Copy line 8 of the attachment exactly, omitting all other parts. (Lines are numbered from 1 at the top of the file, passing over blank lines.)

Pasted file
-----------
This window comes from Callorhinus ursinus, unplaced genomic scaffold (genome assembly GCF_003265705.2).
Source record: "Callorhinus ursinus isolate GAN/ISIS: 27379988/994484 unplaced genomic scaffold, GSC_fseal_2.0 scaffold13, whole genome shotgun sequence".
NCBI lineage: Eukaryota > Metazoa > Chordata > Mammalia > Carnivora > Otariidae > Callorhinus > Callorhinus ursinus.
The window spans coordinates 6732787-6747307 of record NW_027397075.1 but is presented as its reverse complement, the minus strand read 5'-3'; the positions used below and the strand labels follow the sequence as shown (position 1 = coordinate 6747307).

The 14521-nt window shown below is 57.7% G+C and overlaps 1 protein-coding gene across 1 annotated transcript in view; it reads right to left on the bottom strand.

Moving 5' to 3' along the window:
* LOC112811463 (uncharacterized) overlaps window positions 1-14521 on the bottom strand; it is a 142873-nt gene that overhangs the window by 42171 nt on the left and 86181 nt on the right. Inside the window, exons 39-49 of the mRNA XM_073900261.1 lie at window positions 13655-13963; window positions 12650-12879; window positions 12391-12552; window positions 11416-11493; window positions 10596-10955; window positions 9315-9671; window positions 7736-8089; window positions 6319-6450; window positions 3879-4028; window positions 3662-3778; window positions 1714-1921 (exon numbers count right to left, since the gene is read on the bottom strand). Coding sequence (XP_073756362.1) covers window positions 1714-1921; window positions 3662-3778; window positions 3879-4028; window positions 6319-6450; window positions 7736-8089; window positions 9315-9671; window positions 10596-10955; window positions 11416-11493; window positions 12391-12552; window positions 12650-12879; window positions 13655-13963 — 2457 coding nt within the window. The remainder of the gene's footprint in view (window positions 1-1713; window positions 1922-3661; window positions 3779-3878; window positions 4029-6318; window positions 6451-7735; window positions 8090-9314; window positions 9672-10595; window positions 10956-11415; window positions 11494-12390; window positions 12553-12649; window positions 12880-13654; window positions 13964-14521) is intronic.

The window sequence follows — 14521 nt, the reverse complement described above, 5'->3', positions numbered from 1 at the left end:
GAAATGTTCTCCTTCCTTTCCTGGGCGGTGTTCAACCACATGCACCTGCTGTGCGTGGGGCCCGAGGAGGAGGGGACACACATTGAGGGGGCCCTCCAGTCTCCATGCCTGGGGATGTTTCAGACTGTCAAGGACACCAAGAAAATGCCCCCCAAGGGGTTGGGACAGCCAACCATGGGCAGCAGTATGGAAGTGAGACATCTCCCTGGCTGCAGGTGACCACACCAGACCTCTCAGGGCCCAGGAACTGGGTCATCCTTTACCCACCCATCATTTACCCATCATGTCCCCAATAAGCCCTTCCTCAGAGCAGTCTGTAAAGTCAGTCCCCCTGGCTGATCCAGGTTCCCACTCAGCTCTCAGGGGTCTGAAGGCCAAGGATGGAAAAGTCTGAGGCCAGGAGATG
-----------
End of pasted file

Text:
The window sequence follows — 14521 nt, the reverse complement described above, 5'->3', positions numbered from 1 at the left end: